It is a community where everything--the buildings, the landscape, the issues--is either ancient or brand new, nothing in between but the people, most of whom have lost everything but their drive.
Just as Dashiell Hammett's and Raymond Chandler's L.A. was mid-century America writ dark and depressed, Sanderson's San Antonio, in fits and half-memories, is the fin de siècle Southwest: rich whites and poor browns, the moldering downtown, the sparkling, overbuilt north side, the violent and corrupt Third World just over the border mirrored in a south-side neighborhood, the creeping heat that nobody can define.
Safe Delivery has the cozy plot of a traditional political thriller: lost moral center seeks same, with a gunfight.
Vicente Fuentes, the Mexican son of a retired gangster, is a former priest, a famous writer, a failed revolutionary and a patsy for Mexico's P.R.I.
Jerri Johnson, a fortyish single mother now working as a private eye, is Fuentes' ex-girlfriend. Five years ago he left her cold to go start a revolution. She hesitantly moved on and he was captured.
After being imprisoned and tortured into ideological submission by his government, Fuentes returns to San Antonio and to Jerri with a plan to run some guns--drinking hard to forget secrets he has neglected to tell her.
Chasing the doomed pair is Joe Parr, a widower nearing retirement, a proud and locally famous Texas Ranger--with old-fashioned values and older-fashioned prejudices--who will lose his identity as soon as he loses his job.
Sanderson's plot, however, as in all great political thrillers--e.g., John Le Carré, Graham Greene--is not even close to what is most interesting about Safe Delivery.
What lifts this novel high above the usual genre swill is the point of view. Like James Joyce, Sanderson takes us into the minds of the three principals--we know what each thinks about the other, we know their struggles with faith and trust and moral loss as intimately as we know our own.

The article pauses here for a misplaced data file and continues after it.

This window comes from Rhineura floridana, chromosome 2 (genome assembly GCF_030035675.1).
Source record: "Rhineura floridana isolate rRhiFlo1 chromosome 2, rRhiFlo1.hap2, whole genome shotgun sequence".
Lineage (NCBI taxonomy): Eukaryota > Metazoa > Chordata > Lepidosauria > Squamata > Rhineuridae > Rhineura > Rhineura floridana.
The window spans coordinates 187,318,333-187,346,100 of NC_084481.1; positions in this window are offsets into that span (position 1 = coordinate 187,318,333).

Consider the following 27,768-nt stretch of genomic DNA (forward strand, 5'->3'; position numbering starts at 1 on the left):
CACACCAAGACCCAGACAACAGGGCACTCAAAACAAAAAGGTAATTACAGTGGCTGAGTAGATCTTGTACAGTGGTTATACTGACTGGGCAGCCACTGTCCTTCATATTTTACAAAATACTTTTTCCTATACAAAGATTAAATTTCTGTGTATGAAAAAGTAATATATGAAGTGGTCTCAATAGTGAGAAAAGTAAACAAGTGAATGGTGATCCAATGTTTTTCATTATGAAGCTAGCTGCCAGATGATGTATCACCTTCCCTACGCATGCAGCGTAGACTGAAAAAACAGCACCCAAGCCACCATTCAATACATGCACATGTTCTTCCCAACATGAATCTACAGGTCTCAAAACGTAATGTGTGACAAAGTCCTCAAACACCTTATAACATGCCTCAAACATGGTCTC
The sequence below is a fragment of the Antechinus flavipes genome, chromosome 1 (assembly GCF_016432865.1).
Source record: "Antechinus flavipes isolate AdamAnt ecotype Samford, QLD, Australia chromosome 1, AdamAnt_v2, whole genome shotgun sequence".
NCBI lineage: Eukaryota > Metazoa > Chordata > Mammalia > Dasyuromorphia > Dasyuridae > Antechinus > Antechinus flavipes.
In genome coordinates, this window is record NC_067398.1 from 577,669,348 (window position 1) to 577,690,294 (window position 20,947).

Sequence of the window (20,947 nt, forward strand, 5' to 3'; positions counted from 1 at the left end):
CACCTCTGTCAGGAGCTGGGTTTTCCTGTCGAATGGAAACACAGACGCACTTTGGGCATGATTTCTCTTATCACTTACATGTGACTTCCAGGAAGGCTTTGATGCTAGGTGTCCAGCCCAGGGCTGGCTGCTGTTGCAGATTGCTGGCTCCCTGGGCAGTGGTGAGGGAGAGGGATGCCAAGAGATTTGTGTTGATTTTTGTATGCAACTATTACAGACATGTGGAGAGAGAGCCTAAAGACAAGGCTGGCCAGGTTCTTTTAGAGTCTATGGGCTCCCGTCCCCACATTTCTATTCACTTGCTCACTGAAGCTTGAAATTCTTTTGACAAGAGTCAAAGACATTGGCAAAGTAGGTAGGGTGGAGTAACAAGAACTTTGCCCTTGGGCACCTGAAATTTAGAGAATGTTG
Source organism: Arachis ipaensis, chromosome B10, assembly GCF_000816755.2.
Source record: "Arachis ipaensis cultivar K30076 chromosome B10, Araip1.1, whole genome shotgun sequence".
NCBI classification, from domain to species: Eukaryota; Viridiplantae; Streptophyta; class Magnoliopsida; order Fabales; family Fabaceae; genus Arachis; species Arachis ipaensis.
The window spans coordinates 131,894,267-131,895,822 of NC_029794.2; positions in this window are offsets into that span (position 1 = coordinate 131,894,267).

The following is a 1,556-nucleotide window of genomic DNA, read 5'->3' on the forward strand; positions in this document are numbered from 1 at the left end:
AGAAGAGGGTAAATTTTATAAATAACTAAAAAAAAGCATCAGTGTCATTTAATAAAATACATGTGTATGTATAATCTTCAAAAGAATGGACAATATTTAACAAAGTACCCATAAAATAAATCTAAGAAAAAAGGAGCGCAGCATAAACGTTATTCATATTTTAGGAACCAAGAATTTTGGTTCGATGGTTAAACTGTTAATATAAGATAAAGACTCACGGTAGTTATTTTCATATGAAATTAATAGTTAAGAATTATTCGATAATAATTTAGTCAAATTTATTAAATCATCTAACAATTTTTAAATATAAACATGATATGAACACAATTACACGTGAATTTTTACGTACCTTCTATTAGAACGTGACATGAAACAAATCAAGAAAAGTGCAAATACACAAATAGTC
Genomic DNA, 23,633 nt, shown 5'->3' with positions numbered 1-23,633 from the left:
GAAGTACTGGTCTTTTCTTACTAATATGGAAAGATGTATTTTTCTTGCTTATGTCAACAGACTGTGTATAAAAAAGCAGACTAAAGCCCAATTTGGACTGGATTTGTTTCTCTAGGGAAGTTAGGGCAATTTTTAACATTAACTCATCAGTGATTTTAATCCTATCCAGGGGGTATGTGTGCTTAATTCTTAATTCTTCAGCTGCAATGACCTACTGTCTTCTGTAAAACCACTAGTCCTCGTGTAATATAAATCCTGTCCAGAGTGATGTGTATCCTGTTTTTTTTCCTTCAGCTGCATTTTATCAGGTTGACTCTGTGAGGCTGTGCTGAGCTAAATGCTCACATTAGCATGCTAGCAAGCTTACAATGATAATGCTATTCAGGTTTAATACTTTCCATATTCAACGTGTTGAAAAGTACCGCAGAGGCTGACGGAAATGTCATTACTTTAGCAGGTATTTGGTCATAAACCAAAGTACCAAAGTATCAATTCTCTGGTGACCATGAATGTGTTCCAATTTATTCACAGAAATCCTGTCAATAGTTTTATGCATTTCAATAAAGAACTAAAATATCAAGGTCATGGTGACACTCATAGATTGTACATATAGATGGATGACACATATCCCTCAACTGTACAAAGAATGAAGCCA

Instead of giving us just one hero and a host of minor walk-ons who are there only to move along a droning "mystery" plot, Sanderson gives us three anti-heroes, and we are glad to feel them breathe on us, even if it mostly smells like liquor.
Late in the novel, Fuentes struggles over which language to use in a conversation with his ex-criminal father:
"Spanish was the language he learned to write in. It was the language he had used to think in. It was the language he had used to incite people ... English was the second language, the language that had rescued and could still rescue their selfish blood. English was the language for selfishness. They should speak to each other in English."
All the fleeing, losing, faithless characters in Safe Delivery speak this particular kind of English. Sanderson's significant accomplishment, like that of the past masters of his genre, is that he helps us find beauty in their sad, lost and selfish words.
Last week, in a phone interview from his home in Texas, Sanderson talked about his writing.
On being called a mystery writer:
I didn't start out deliberately writing thrillers or mysteries, but that's how my publisher pegged me, so that is what I have tried to do. I guess what I am trying to do is mix a little bit of commercial with the literary. The mystery genre has more stuff happening, so it sort of gives me a little bit more leeway and comfort to have some action.
On being a Western writer:
Texas has always been this border between Native American, Spanish, Mexican and American, and presently it is divided between south and western and Hispanic, so there is this constant clash--and I think by bearing an attitude in what I write I am more Western, and what that means to me is a sort of caustic and wry, ironic glibness, where you don't talk that much; somehow words are so important that you have to be real careful to save them up.
On Safe Delivery:
(The issues in the novel) are things that I am interested in both as a scholar and in my fiction. I was trying to wrap all (the characters) together in with the history of San Antonio and all the strife that has occurred. I tried to push to the extreme someone who had a whole series of faiths and then watched them go.